The Barker MP said while social housing was the responsibility of state governments, the Morrison Government was keen to incentivise private home ownership and was providing assistance for first home buyers in the form of the First Home Loan Deposit Scheme as well as the incredibly successful Home Builder Program. 

“These programs have seen unprecedented activity in the residential home building sector, creating jobs not only for the tradies on local building sites but also those employed in the relevant supply chains including in Barker’s timber mills,” he said.

Mr Maddocks said significant additional government assistance throughout 2020 had been vital in keeping people safely housed and able to afford necessities, such as enough food to feed their families each day.

But in 2021, after the benefits of living in South Australia and particularly less congested regional areas such as Mount Gambier had become clearer than ever during the pandemic, this had prompted a surge in the housing market, with property prices on the rise, along with rent costs.

“While this has delivered economic and lifestyle benefits for some, especially those already in the housing market, it has made it harder than ever for those with less financial capacity to secure affordable housing,” Mr Maddocks said.

He said government spending on social housing had not kept up with growing demand over recent years, even though more investment in this area would provide an economic stimulus, as well as meeting a vital need going forward.

“This issue will not go away without significant government intervention,” Mr Maddocks said.

“Instead, it will only be exacerbated further with COVID-19 supplements to JobSeeker payments continuing to be wound back, potentially to pre-pandemic levels at the end of March.”

“The government has provided vital support at the peak of the pandemic, which has helped many people avoid potentially tragic outcomes, but pulling out this safety net while the impacts of the pandemic increasingly ripple through our state would be devastating for many Australians.”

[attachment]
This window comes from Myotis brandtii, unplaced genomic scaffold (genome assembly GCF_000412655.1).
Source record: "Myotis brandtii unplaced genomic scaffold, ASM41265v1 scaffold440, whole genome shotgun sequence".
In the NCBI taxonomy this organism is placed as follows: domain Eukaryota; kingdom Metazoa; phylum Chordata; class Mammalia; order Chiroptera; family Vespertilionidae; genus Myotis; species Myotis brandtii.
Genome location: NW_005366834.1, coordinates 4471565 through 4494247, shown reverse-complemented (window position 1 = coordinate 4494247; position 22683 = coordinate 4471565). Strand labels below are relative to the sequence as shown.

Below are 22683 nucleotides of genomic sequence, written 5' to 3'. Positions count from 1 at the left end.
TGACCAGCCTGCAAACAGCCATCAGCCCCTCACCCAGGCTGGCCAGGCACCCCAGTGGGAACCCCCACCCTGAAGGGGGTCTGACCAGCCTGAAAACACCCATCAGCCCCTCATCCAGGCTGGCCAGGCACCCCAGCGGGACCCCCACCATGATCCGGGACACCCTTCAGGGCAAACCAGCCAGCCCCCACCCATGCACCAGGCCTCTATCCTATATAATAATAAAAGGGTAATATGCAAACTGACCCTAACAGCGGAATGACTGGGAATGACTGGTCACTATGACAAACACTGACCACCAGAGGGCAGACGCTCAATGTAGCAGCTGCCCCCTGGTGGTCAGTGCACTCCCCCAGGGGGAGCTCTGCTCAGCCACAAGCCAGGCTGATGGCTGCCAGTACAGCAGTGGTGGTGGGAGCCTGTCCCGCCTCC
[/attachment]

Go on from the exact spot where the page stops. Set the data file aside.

Member for MacKillop Nick McBride – who has previously outlined affordable housing as a wishlist item – did not believe the State Government should be the complete supplier of affordable housing but could provide mechanisms to drive private investment.

“I think the government needs to help assist the private sector to make it attractive to build in the regions and that could be everything from whether the land is available at a minimal price, the house build itself is affordable and if it can attract the right number of houses,” he said.

“Maybe land tax could be considered as an impost on the actual build and maybe because it is affordable housing meeting a social need, one questions whether those sort of builds should be exempt.

“But there’s no point building five houses on two blocks and thinking you have solved it… no one wants a ghetto and it has to work on a social fabric as well as an economic one.

“The housing issue has always been put in the too hard basket because there are no investors, there is no build that is going to reach investors expectations, all levels of government are not on board and the types of land and the land that is available is difficult and cumbersome.”